João, Elsa (Principal Investigator) Knapp, Charles (Co-investigator) Hall, Rebecca (Research Co-investigator)
01-Jan-2017 - 01-Jan-2022
Doctoral Training Partnership (DTP 2016-2017 University of Strathclyde) | Tonner, Rebecca
Knapp, Charles (Principal Investigator) Phoenix, Vernon (Co-investigator) Tonner, Rebecca (Research Co-investigator)
01-Jan-2017 - 01-Jan-2020
Robust Decentralised Low Energy Faecal Sludge Dewatering leading to Sanitation, Clean Water and Sustainable Energy Resource - Natural Synergies
Lord, Richard (Principal Investigator) João, Elsa (Co-investigator) Knapp, Charles (Co-investigator)
"The project concerns dewatering/treatment of faecal sludge (black waters). Natural Synergies Ltd's (NS) aims are to develop a stand-alone dewatering process for rural areas of the UK/EU, reducing transport costs and carbon footprint and in developing countries as a low cost decentralised/localised sanitation system. The developed system can be also be used as a pre/post-cursor to a small scale anaerobic digestion (a follow-on proposal) or thermal unit, leading to closed loop decentralised, localised sanitation and off-grid energy generation. The dewatering process being developed will incorporate ultrasound to make available free, interstitial and cell water, together with electrokinetics to drive/separate water from faecal sludge via filter mesh. Preliminary work has shown potential for high levels of dewatering (15 - 40 % DM) and pathogen reduction (incl. helminths) at low energy inputs. System design will aim at non-specialised component manufacture, where possible, using local industries.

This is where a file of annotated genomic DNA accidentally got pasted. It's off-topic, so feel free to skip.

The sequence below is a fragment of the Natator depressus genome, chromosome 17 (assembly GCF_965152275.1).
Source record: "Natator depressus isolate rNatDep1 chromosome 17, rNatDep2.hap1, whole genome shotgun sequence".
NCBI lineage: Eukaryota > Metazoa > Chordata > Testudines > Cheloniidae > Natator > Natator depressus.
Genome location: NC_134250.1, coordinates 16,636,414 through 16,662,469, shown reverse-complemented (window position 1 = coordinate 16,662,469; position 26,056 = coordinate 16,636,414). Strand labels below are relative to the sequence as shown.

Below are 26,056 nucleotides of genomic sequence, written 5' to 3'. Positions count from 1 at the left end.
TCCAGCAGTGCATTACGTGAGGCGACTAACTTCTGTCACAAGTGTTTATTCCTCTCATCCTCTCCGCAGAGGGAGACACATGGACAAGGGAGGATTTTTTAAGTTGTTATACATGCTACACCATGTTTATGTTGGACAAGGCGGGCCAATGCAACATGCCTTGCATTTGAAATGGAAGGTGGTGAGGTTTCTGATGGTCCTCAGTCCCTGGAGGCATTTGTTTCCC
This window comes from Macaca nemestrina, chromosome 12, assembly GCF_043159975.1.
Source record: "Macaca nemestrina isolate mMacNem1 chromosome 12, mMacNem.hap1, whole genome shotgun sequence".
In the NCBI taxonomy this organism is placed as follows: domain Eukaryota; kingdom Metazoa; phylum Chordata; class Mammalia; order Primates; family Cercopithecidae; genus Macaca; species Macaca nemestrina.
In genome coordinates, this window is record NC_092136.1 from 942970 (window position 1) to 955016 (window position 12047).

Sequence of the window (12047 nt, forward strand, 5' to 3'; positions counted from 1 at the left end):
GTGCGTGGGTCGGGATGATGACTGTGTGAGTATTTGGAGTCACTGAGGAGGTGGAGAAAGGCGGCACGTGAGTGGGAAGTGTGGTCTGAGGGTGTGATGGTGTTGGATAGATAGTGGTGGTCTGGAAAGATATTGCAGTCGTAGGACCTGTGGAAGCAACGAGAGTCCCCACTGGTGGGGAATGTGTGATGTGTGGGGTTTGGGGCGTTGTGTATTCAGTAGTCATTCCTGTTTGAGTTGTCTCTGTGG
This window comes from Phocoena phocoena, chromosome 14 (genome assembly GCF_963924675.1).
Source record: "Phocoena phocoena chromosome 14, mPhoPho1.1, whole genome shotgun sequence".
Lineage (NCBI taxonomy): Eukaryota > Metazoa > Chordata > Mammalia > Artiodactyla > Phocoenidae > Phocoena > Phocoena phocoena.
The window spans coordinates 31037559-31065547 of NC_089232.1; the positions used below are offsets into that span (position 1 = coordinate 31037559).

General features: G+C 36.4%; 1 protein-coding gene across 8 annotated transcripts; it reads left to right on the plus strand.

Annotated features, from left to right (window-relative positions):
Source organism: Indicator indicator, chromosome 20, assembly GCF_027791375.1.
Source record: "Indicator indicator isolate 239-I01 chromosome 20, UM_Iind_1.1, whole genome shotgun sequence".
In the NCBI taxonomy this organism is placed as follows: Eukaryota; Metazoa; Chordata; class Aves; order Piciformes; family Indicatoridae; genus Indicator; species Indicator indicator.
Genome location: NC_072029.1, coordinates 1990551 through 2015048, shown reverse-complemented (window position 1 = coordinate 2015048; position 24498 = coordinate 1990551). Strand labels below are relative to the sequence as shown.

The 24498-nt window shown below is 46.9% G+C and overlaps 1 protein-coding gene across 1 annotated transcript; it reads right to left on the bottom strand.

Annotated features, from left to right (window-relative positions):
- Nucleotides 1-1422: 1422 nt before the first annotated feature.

Our vision is to develop an entire new system of treating pit latrine wastes in developing countries, which not only generates renewable energy, but also a safe, useable fertilizer. In theory, this could be achieved now using conventional process technology. What is lacking, however, is a small scale robust system at relatively lower cost that can be operated with ease in remote areas. Our research contribution to delivering this is focussing on two specific challenges: Firstly, how to destroy human parasitic worms or their eggs, so as to allow safe reuse of the solidified material for agricultural fertilizer; Secondly, can we use locally available plant material to simultaneously increase the amount of energy, as biogas, which can be produced. The systems that Natural Synergies Ltd have been developing are highly effective but also highly innovative. We need to be sure of the overall environmental performance and social benefits of any new system, as well as its cost effectiveness. If successful this technology could also offer significant cost-savings and environmental benefits in developed countries at small-scale wastewater treatment plants in remote locations (e.g. Scottish Highlands), reducing road-tanker traffic, transport fuels and carbon emissions."
01-Jan-2017 - 31-Jan-2018

More projects


Civil and Environmental Engineering
James Weir Building